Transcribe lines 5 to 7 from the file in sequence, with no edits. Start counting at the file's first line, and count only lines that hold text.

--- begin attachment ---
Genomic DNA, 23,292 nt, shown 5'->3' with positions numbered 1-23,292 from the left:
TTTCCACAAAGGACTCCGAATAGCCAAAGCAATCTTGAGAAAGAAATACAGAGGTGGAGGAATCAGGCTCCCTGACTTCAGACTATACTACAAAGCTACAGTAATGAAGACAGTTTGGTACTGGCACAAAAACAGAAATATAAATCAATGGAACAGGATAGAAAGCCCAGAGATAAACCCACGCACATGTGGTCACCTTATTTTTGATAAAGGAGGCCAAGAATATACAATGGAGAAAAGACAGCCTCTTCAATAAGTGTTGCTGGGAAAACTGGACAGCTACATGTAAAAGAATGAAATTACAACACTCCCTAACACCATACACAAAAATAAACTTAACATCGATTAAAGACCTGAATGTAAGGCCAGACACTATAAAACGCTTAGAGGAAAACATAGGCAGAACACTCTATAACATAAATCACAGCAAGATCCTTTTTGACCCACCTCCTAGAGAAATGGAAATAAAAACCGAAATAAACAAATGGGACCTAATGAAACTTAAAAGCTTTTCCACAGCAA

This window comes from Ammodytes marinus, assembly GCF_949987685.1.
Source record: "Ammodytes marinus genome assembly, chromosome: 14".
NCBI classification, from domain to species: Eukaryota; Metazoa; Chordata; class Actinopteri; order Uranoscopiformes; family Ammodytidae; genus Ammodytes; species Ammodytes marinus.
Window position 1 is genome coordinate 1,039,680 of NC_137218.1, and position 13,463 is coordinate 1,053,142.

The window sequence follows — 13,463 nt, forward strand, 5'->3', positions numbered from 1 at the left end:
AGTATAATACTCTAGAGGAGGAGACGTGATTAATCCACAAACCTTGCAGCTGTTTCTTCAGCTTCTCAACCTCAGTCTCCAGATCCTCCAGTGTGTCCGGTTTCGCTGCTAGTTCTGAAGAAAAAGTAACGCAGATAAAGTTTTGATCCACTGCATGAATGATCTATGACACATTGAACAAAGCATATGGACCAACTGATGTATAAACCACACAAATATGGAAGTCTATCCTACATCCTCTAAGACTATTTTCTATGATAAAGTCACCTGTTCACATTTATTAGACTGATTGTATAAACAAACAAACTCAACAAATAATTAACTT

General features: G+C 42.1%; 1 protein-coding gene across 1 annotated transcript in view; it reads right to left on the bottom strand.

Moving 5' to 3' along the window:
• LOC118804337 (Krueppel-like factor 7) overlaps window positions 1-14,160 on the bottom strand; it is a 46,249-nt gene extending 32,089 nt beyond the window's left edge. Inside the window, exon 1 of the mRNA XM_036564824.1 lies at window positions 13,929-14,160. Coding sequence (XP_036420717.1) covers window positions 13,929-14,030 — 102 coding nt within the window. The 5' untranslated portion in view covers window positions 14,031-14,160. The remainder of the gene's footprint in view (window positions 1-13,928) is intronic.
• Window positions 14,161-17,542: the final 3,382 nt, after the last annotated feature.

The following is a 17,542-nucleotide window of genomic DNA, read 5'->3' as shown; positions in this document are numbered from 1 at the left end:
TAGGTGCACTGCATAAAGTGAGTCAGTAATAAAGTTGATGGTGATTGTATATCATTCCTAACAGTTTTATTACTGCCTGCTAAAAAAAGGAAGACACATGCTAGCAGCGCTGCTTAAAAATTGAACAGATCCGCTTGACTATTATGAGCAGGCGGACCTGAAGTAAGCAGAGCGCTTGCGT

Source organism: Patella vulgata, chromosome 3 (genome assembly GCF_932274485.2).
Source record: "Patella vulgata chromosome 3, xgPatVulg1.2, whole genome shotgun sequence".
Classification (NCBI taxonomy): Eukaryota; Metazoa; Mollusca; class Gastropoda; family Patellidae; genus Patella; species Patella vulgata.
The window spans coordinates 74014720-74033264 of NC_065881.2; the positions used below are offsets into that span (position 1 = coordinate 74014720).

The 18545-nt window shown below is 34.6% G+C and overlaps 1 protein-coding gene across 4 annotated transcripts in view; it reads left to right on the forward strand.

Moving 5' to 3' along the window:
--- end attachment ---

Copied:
NCBI classification, from domain to species: Eukaryota; Metazoa; Chordata; class Actinopteri; order Uranoscopiformes; family Ammodytidae; genus Ammodytes; species Ammodytes marinus.
Window position 1 is genome coordinate 1,039,680 of NC_137218.1, and position 13,463 is coordinate 1,053,142.

The window sequence follows — 13,463 nt, forward strand, 5'->3', positions numbered from 1 at the left end: